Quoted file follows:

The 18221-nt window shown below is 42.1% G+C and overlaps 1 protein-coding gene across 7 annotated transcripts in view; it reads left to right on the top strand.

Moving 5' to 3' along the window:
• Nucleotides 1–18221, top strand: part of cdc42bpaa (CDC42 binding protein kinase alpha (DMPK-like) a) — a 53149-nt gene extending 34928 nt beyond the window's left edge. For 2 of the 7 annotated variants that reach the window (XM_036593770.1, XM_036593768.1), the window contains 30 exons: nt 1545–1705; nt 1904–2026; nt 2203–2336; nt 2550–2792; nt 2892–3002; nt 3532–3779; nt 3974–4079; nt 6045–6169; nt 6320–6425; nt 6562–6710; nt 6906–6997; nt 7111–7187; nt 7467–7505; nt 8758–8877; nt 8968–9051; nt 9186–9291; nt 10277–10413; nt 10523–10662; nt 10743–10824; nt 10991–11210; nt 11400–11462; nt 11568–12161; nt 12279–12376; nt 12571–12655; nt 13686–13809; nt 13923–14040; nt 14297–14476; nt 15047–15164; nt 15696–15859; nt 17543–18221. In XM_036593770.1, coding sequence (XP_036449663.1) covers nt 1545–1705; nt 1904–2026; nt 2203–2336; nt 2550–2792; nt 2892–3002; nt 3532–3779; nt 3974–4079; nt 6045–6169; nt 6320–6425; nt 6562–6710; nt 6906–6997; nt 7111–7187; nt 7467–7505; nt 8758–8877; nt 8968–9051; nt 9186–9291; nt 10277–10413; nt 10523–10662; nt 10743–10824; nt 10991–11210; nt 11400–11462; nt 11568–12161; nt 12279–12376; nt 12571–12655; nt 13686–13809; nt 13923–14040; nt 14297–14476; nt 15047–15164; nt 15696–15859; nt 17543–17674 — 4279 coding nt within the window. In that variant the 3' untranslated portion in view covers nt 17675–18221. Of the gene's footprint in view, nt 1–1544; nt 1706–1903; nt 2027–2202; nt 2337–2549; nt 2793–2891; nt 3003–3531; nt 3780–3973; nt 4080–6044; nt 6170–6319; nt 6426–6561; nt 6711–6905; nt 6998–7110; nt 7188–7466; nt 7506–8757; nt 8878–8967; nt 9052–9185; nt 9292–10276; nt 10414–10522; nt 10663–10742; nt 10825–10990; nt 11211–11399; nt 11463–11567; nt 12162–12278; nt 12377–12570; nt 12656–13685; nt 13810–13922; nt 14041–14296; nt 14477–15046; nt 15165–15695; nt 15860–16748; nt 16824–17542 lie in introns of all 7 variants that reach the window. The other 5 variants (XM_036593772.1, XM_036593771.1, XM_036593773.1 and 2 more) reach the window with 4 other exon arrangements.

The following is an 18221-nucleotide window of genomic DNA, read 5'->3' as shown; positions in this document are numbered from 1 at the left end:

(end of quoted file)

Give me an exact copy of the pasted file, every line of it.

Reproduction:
The 18221-nt window shown below is 42.1% G+C and overlaps 1 protein-coding gene across 7 annotated transcripts in view; it reads left to right on the top strand.

Moving 5' to 3' along the window:
• Nucleotides 1–18221, top strand: part of cdc42bpaa (CDC42 binding protein kinase alpha (DMPK-like) a) — a 53149-nt gene extending 34928 nt beyond the window's left edge. For 2 of the 7 annotated variants that reach the window (XM_036593770.1, XM_036593768.1), the window contains 30 exons: nt 1545–1705; nt 1904–2026; nt 2203–2336; nt 2550–2792; nt 2892–3002; nt 3532–3779; nt 3974–4079; nt 6045–6169; nt 6320–6425; nt 6562–6710; nt 6906–6997; nt 7111–7187; nt 7467–7505; nt 8758–8877; nt 8968–9051; nt 9186–9291; nt 10277–10413; nt 10523–10662; nt 10743–10824; nt 10991–11210; nt 11400–11462; nt 11568–12161; nt 12279–12376; nt 12571–12655; nt 13686–13809; nt 13923–14040; nt 14297–14476; nt 15047–15164; nt 15696–15859; nt 17543–18221. In XM_036593770.1, coding sequence (XP_036449663.1) covers nt 1545–1705; nt 1904–2026; nt 2203–2336; nt 2550–2792; nt 2892–3002; nt 3532–3779; nt 3974–4079; nt 6045–6169; nt 6320–6425; nt 6562–6710; nt 6906–6997; nt 7111–7187; nt 7467–7505; nt 8758–8877; nt 8968–9051; nt 9186–9291; nt 10277–10413; nt 10523–10662; nt 10743–10824; nt 10991–11210; nt 11400–11462; nt 11568–12161; nt 12279–12376; nt 12571–12655; nt 13686–13809; nt 13923–14040; nt 14297–14476; nt 15047–15164; nt 15696–15859; nt 17543–17674 — 4279 coding nt within the window. In that variant the 3' untranslated portion in view covers nt 17675–18221. Of the gene's footprint in view, nt 1–1544; nt 1706–1903; nt 2027–2202; nt 2337–2549; nt 2793–2891; nt 3003–3531; nt 3780–3973; nt 4080–6044; nt 6170–6319; nt 6426–6561; nt 6711–6905; nt 6998–7110; nt 7188–7466; nt 7506–8757; nt 8878–8967; nt 9052–9185; nt 9292–10276; nt 10414–10522; nt 10663–10742; nt 10825–10990; nt 11211–11399; nt 11463–11567; nt 12162–12278; nt 12377–12570; nt 12656–13685; nt 13810–13922; nt 14041–14296; nt 14477–15046; nt 15165–15695; nt 15860–16748; nt 16824–17542 lie in introns of all 7 variants that reach the window. The other 5 variants (XM_036593772.1, XM_036593771.1, XM_036593773.1 and 2 more) reach the window with 4 other exon arrangements.

The following is an 18221-nucleotide window of genomic DNA, read 5'->3' as shown; positions in this document are numbered from 1 at the left end: